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Immigration & Urbanization in the Gilded Age

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Presentation on theme: "Immigration & Urbanization in the Gilded Age"— Presentation transcript:

1 Immigration & Urbanization in the Gilded Age

2 Immigration

3 By the late 1800s, most European states made it easy to move to America. By the 1890s, eastern and southern Europeans made up more than half of all immigrants. Of the 14 million immigrants who arrived between and 1900, many were European Jews. Why? employment few immigration restrictions avoidance of military service religious freedom chance to move up the social ladder.

4 Ellis Island served as a processing center for most immigrants arriving on the East coast after 1892.

5 Angel Island Asian immigrants, mostly young men and boys, waited sometimes for months for the results of immigration hearings.



8 Look back at your notes and answer the following question:
What helped immigrants adjust to living in the United States? Immigrants tended to adjust well to living in the United States if they quickly learned English and adapted to the American culture. Skilled immigrants, those who had money, or those who lived among their own ethnic group also tended to adjust more successfully.

9 Nativism Increase in immigration leads to rise in Nativism
Earlier, in the 1840s and 1850s nativism was directed towards the Irish. In the early 1900s, it was the Asian, Jews, and eastern Europeans that were the focus of nativism.

10 American Protection Association
500,000 members by 1887 Founded by Henry Bowers Against catholic immigrations

11 Workingman’s Party of California
Created by Irish immigrant Denis Kearny Wanted to stop Chinese immigration

12 Chinese Exclusion Act Passed in 1882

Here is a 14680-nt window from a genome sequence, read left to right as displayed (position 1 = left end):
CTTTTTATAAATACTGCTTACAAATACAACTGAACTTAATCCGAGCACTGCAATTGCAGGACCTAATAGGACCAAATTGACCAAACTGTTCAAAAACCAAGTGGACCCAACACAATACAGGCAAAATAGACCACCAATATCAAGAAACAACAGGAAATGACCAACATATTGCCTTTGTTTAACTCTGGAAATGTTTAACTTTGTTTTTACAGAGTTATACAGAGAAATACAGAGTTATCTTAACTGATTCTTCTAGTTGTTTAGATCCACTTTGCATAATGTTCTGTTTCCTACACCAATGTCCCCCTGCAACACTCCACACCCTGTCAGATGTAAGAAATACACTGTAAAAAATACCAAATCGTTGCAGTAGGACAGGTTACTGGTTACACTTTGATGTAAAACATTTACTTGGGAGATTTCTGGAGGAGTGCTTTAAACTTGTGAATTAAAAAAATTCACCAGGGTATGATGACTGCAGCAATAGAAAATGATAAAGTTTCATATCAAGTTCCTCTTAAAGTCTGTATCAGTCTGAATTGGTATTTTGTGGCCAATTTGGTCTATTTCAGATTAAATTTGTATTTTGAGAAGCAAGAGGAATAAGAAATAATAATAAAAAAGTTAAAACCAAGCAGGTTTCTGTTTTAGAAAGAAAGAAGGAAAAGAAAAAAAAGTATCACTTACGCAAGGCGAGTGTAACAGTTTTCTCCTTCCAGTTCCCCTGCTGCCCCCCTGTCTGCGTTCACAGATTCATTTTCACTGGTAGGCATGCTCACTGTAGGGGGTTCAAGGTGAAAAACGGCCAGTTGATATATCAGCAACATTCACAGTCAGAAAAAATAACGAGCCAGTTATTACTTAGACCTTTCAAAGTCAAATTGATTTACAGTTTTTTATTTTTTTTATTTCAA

barred Chinese immigration for 10 years prevented the Chinese already in America from becoming citizens.

13 Urbanization

14 The urban population of the United States grew from about 10 million in 1870 to over 30 million by 1900. Immigrants moving into cities Farmers moving back into urban areas for better quality of life

15 Home Insurance Building
Chicago, IL William Le Baron Jenney 1884 10 stories

16 Wainwright Building St. Louis, MO
Louis Sullivan “father of skyscrapers” 10 stories Steel framed

17 Look back at your notes and answer the following question:
What were some differences between the social classes? The social classes differed in their level of income and the area in which they lived. The wealthy lived in the heart of the city in elaborate homes. The middle class lived away from the central city and used commuter lines to get to work. The working class lived in cities in tenements.

18 Urban Problems The growth of cities resulted in an increase in crime, fire, disease, and pollution. From 1880 to 1900, there was a large increase in the murder rate. Native-born Americans blamed immigrants for the increase in crime.


20 Urban Problems Alcohol contributed to crime in the late 1800s.
Contaminated drinking water from improper sewage disposal resulted in epidemics of typhoid fever and cholera.

21 Gilded Age Politics

22 Political Machines A new political system was needed to cope with the new urban problems. The political machine, an informal political group designed to gain and keep power, provided essentials to city dwellers in exchange for votes. Party bosses ran the political machines. George Plunket, an Irish immigrant, was one of New York City’s most powerful party bosses.

23 The party bosses had tight control of the city’s money
The party bosses had tight control of the city’s money. Many of the politicians became wealthy due to fraud or graft—getting money through dishonest or questionable means.

24 Tammany Hall One of the most powerful political machines in New York
William “Boss” Tweed

25 Although corrupt, political machines did supply important services and help assimilate the ever- expanding population of city dwellers.

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